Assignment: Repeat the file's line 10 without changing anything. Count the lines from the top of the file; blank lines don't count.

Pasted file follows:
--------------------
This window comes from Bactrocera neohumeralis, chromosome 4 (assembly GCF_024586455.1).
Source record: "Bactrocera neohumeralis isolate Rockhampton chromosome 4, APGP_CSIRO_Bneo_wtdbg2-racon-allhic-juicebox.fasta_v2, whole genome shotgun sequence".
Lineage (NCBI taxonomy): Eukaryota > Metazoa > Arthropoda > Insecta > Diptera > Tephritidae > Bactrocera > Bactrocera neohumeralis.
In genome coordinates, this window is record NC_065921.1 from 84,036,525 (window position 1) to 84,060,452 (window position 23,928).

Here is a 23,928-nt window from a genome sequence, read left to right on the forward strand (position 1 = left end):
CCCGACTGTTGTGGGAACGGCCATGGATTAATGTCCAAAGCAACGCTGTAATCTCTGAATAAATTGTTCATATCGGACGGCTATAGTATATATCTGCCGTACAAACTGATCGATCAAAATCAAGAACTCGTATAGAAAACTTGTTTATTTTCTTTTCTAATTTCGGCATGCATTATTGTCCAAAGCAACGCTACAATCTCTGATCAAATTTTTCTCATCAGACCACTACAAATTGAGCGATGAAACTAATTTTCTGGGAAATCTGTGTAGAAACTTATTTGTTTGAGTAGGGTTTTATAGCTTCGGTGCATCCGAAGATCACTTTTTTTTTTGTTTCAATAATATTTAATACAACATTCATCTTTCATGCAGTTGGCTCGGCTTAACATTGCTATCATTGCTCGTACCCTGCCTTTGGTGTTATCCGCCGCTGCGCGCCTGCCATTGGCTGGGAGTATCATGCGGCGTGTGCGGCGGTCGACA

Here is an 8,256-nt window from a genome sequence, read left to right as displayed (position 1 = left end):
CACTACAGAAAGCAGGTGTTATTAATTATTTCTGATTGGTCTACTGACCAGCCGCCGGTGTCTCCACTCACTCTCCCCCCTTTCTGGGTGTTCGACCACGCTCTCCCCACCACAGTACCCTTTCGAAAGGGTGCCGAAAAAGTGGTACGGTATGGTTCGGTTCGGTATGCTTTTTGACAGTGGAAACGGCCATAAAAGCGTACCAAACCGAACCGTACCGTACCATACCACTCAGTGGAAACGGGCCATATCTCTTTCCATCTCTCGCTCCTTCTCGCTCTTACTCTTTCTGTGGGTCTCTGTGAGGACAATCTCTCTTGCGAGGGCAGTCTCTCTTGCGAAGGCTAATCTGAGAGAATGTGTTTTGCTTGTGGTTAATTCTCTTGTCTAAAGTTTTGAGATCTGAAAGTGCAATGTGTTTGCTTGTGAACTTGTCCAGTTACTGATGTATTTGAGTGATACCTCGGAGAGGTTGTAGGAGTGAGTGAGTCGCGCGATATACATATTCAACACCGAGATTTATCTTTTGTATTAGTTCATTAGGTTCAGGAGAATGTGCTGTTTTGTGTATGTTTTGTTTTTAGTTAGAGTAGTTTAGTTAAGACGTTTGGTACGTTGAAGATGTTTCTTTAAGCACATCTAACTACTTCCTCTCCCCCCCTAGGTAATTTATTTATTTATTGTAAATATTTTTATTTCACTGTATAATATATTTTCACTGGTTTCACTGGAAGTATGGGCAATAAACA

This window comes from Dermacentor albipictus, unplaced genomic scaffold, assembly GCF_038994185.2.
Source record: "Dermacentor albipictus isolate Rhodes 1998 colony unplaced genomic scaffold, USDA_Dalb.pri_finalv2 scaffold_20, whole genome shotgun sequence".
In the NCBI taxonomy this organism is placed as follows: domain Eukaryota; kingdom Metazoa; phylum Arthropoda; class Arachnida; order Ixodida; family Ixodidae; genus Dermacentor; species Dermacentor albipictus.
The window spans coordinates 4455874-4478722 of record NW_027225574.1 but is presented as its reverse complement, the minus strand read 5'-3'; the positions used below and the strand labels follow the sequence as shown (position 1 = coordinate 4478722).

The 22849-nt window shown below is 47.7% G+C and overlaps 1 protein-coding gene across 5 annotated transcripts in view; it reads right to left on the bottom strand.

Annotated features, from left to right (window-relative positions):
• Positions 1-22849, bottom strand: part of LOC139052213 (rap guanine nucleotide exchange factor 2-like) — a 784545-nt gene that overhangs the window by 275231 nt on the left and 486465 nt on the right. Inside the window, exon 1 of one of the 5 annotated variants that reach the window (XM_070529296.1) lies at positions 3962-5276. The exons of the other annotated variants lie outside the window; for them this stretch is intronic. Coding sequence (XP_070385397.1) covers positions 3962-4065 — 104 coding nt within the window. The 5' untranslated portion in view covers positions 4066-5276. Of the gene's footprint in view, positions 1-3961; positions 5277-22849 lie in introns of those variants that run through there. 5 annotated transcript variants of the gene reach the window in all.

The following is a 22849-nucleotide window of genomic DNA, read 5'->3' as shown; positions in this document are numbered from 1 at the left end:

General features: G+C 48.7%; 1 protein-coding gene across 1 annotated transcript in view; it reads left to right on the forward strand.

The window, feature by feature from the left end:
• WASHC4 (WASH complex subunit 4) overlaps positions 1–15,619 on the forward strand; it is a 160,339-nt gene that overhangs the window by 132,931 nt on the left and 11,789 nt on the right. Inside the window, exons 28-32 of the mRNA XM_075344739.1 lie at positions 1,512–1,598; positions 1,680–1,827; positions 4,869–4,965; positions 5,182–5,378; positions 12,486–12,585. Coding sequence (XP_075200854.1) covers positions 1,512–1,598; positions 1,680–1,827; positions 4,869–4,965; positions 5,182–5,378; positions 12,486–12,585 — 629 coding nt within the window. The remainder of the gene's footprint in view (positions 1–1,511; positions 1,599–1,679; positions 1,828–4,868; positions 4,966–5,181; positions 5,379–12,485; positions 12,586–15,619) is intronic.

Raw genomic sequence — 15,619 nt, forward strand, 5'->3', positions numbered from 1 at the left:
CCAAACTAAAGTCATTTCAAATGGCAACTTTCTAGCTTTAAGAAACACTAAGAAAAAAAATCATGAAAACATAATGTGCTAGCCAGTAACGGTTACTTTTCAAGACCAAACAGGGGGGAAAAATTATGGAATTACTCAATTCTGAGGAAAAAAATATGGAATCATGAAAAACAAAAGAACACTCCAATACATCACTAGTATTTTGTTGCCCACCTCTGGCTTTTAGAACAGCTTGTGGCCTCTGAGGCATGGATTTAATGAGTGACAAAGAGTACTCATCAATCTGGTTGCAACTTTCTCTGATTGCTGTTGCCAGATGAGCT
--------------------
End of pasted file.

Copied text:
Source record: "Dermacentor albipictus isolate Rhodes 1998 colony unplaced genomic scaffold, USDA_Dalb.pri_finalv2 scaffold_20, whole genome shotgun sequence".